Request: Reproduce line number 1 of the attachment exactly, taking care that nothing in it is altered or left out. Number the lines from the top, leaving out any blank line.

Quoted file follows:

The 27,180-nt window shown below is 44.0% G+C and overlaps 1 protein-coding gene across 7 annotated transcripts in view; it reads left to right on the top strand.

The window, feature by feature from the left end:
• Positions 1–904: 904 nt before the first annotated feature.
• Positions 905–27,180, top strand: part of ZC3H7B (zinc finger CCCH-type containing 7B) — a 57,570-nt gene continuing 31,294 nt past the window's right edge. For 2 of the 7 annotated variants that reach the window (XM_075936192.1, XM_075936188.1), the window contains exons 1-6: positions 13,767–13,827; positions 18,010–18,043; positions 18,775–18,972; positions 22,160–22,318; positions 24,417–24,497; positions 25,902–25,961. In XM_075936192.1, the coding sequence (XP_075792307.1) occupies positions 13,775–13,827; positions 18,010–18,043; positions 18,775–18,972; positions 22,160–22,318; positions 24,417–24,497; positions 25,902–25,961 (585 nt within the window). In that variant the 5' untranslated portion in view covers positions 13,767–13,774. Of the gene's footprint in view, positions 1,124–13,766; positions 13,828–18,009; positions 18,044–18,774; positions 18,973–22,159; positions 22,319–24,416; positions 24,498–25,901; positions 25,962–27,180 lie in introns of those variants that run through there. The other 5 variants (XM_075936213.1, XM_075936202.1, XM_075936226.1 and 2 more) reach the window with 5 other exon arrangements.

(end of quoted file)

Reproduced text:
The 27,180-nt window shown below is 44.0% G+C and overlaps 1 protein-coding gene across 7 annotated transcripts in view; it reads left to right on the top strand.